• Not With A Bang, But A Whimper

    The small troop of dogged Republicans still serving in the State Legislature were finally released the evening of Monday, July 6th – too late to truly celebrate Independence Day.  After six months in Salem, the 25 House and the 12 Senate Republicans were sent home with their tails between their legs, whimpering that it was the “most partisan session in recent history.”

    2015 saw a Legislative Session that liberals now laud as one that “put opportunity for working families first,” as characterized by Speaker Tina Kotek (D- North Portland) after adjournment last week.  For a handful of Democrats who represent more conservative districts, however, the figurative red fern now sprouts where their political power once ran.  Indeed, the fall of 2014 also ushered in the fall of former Governor John Kitzhaber.  Before his unprecedented fourth term could even begin to take shape there was an explosion of transgressions and troubles emanating from the Executive Office.

    Then First Lady of Oregon, Cylvia Hayes, found herself the centerpiece of his final reelection efforts – for all the wrong reasons.  The shared vision for Oregon that these two had nurtured for years was shattered when Ms. Hayes’ missteps proliferated publicly – jeopardizing his legacy in a story line a kin to Fred Gipson’s classic American tale.  Kitzhaber’s historic resignation was made public immediately after Oregon’s 156th birthday, February 14th; hardly the Valentine’s Day gift anyone expected.  As the Chicago Tribune Editorial Board noted in their open letter to flummoxed Oregonians: We’ve lost a mess of governors to the seductions of money, cronyism, clout. We never lost one to love.

    In a transition that some Salem insiders describe as “bizarre” and “tragic,” the gates were then thrown open for Secretary of State Kate Brown to assume the Governorship.  An unabashed liberal Democrat, Governor Brown struck a contrasting figure to her predecessor, raising further hopes for the newly energized majority in both chambers.  Emboldened, Democrats pushed several key votes in the first days of this long Session, setting an initial tone of partisanship – some even asserted malfeasance.  Daily there were public remonstrances and complaints by Republicans in the Senate and the House for what would amount to an overall charge of a hostile work environment.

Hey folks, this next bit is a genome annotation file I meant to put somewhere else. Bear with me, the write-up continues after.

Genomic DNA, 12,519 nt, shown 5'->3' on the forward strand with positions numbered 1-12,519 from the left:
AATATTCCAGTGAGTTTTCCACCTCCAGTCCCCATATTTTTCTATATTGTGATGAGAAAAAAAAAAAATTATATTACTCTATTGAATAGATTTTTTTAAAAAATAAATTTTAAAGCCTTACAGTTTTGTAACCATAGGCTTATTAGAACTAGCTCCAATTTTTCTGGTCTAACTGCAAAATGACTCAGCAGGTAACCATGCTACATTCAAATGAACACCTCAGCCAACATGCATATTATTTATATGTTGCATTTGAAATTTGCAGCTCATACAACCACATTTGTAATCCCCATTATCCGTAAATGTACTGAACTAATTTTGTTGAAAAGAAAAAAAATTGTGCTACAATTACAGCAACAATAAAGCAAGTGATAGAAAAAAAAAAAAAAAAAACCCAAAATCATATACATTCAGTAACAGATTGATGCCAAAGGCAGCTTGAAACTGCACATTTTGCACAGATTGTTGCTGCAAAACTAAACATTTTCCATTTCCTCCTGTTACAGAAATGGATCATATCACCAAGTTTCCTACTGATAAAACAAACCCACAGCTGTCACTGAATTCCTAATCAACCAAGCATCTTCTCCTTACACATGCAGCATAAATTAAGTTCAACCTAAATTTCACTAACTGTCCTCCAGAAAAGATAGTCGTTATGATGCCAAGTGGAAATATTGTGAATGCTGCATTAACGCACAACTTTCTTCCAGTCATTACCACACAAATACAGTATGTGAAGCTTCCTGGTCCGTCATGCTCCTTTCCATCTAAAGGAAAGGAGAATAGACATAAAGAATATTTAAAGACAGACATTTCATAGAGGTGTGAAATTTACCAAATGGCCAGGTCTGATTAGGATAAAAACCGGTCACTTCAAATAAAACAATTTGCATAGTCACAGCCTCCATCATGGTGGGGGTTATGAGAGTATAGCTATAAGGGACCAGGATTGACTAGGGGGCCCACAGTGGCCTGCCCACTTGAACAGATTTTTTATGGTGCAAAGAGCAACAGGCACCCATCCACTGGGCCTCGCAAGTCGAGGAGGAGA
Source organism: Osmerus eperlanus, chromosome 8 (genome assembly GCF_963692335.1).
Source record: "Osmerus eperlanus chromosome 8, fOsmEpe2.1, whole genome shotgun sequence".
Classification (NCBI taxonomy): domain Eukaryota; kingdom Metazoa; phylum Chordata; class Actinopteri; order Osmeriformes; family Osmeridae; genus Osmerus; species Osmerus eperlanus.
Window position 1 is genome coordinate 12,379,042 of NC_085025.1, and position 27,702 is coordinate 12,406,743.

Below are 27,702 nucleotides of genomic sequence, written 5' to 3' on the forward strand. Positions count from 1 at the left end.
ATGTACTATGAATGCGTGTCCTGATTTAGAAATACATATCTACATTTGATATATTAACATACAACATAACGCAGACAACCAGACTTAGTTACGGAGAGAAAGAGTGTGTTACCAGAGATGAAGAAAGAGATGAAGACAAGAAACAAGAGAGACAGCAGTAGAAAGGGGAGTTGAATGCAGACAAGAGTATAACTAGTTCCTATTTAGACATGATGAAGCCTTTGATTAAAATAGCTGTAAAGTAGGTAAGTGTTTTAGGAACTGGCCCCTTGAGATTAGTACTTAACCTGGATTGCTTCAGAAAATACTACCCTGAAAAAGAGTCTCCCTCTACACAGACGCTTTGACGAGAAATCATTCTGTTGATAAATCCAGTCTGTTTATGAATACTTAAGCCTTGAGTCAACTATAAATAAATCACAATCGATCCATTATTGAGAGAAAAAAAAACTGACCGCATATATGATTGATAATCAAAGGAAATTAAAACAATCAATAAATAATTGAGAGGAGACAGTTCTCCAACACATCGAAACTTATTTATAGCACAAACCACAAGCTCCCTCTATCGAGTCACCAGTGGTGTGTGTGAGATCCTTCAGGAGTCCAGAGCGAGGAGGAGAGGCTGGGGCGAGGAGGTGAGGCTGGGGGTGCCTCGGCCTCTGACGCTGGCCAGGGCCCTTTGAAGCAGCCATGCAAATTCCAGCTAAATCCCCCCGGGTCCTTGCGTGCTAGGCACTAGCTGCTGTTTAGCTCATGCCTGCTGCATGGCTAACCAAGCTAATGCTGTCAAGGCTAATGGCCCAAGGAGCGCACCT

Democrats, however, maintain they felt the squeeze of Realpolitik.  Stuck between obstinate progressive interests and the looming election cycle (yes, already!), some felt their position difficult at best.  In an attempt to thread the needle, leadership often indicated that they were concerned that a reach too far risked the very majority that allowed them to pass a slough of liberal, labor-and-lawyer focused legislation.  Working to protect members under the Democratic Big Tent and honor perceived electoral commitments was unfortunately only seen by many social justice, environmental, education and union advocates as a slight and indefensible excuse for not being willing to exercise their majority to the fullest.

    Oregon maintained its status as foremost in the nation for issues ranging from access to women’s reproductive health care and firearm reforms, to fending off global warming and mandating paid sick-leave.  Some issues, such as a comprehensive deal on much needed transportation funding, increase in affordability and attainability of working-family housing were staved off by powerful special interests who were able to leverage their relationships with some members of the middle.  A hot-list of policies around the implementation of recreational marijuana, banning toxics from being sold in Oregon and the installation of an Earthquake Tsar were handled, though not gracefully, satisfactorily for another six month.  Finally, other issues such as minimum-wage hike were left for another day, with the anticipation that the Democrats will not lose control of every branch of government – or just perhaps the U.S. congress will function.

    Although matters of the day in Salem are now complete, the short, 35-day February Legislative Session is right around the corner and there is much to be done … and probably some to be undone, too.

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